The world of cryptocurrencies is surely stirring up some debate in its young life. Blockchains that challenge traditional institutions, Bitcoin as a store of value, Ethereum offering smart contracts and coin offerings (ICO) to raise funding for projects. The list goes on with audacious plans and some tangible innovations. Will it revolutionise our banks, challenge the entire financial system or even redefine the internet as we know it today, or will is wither away as new technologies rise and overtake today’s excitement?
There are many challenges to overcome. Some technological, some philosophical and some political. One challenge I’d like to explore here is the user experience of cryptocurrencies, and a specific UX problem that is tied to the novelty of the the ‘digital gold’ it is claimed to be.
I don’t want to argue the purpose, need or even viability of digital currencies right now. If we want to explore its opportunities and limitations we need to expose it to wide variety of people and use cases. Today’s community of active users is relatively small. Somewhere between one and two million according to most guesstimates. Of those that actively work with cryptocurrencies, only a fraction uses it on a frequent basis other than a store-of-value. Using currencies like bitcoin as a practical method of payment is quite rare. Most likely we are talking ‘thousands’ of those that experiment by either transfer currency between each other or actually pay for goods like the anecdotal pizza or your groceries, be it via an intermediary. That is just a handful compared to its potential and some of its ‘rival’ ecosystems, like cash, visa or paypal.
To allow for more guerilla testing of this new technology at a safe level of risk (a pizza) today’s UX needs to improve. Fact is that today’s users are geeks, early adopters at best. They take a keen interest in trying it out between friends or at one of the scarce locations where goods or services are offered for bitcoin over a counter.
It is not a swipe-and-run type of experience. The ‘wallet’ like Bread (a key chain that allows the user to transfer ownership of their bitcoins) needs to synchronize first. This might take a while if not used frequently, but that would not be an issue if it became more mainstream. Next is to either send or receive an amount of bitcoin. This is where the user’s dedicated focus is required. In fairness, user interfaces do not come any simpler than Bread’s, but the anxiety is still high due to the sheer number of zeros between the price of a cup of coffee and the decimal point in an amount of bitcoin. We simply lack the emotional connotation to any amount of bitcoin, or ‘sathoshi’ (its smallest denomination). ‘A dollar’ represents a associated value, one that is still missing from the cryptocurrencies as we speak. It took the euro over a decade to settle into people’s minds, namely for those who dealt with national currencies for most of their life.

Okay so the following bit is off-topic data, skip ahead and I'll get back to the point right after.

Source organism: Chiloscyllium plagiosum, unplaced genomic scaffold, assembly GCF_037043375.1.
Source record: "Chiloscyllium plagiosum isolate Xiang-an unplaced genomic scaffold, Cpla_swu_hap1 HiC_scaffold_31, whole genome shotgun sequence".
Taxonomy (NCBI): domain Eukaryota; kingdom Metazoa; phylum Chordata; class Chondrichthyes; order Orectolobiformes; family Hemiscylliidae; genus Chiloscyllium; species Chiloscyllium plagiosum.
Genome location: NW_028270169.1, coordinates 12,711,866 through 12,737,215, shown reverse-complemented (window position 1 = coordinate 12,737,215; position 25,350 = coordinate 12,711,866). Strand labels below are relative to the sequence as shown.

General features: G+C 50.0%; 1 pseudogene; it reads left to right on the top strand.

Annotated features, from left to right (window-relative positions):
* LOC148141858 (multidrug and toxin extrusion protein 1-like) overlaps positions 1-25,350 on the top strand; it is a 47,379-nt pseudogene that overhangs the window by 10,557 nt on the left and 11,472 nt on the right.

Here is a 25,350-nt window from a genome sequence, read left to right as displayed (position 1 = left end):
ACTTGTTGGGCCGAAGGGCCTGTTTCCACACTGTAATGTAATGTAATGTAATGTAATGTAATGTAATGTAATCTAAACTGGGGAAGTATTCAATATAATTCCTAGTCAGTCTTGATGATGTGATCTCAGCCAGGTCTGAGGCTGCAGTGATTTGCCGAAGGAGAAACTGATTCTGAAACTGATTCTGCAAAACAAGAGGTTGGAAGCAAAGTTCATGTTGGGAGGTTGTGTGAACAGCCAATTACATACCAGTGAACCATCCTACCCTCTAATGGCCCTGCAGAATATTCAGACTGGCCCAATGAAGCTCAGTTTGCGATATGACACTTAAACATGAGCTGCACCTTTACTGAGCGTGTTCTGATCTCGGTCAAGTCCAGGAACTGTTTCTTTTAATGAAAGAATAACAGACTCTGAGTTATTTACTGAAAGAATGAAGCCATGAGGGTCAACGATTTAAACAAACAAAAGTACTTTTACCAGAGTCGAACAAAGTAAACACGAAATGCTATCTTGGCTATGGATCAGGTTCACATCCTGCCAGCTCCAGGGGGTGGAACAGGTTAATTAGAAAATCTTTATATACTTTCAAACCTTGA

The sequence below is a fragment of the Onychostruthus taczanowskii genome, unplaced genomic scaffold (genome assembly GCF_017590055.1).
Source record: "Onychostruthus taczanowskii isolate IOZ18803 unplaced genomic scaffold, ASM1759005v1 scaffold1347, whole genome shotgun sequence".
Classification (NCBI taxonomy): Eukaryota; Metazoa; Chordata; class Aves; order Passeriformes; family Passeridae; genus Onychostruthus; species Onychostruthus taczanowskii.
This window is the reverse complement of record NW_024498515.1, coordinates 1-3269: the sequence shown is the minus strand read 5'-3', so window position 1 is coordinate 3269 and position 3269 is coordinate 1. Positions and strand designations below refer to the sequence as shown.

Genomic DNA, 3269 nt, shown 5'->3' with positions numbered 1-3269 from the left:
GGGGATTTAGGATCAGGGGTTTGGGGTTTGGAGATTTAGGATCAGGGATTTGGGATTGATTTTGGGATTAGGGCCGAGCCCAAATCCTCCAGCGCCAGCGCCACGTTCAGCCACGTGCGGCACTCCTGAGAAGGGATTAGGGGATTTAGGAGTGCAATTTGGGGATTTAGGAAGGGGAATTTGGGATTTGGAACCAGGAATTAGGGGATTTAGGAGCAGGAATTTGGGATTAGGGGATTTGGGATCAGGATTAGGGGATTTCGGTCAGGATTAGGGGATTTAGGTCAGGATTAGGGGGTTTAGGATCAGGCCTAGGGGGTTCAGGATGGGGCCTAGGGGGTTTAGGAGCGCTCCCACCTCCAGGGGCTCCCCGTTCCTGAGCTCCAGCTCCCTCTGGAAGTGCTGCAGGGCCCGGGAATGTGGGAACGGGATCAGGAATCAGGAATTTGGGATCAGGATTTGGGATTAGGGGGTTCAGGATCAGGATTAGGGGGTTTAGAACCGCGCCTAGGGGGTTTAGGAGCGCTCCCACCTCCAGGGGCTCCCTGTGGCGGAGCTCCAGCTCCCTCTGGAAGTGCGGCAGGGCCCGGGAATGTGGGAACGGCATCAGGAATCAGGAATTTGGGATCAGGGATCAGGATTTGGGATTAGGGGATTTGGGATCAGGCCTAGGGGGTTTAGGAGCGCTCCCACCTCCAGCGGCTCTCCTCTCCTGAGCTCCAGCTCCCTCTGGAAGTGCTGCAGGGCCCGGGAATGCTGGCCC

At the time of writing a $4 Starbucks coffee is 0.00092 bitcoin, and a 0 more or less is an easy mistake to make. The app does offer a clear ‘dollar amount’, but the idea that payments are definitive would make a decimal mistake a costly affair, especially when dealing with anyone else than a trusted friend who would kindly correct your donation with a swift refund (before the volatility of the bitcoin value tests the friend’s congenial loyalty 🙂 ).
The UX of Bread, and many similar wallets, is still a bit techy. In other words; it works, but it could be more empathetic to the user’s anxiety around spending the value of a cup of coffee or a months hard earned salary. It begs for some reassurance in the form of a configurable limit, or a visual clue on what 0.00092 bitcoin represents. The latter might be worth testing with a small group of users which is fortunate enough to have a Starbucks with bitcoin-benevolence nearby.
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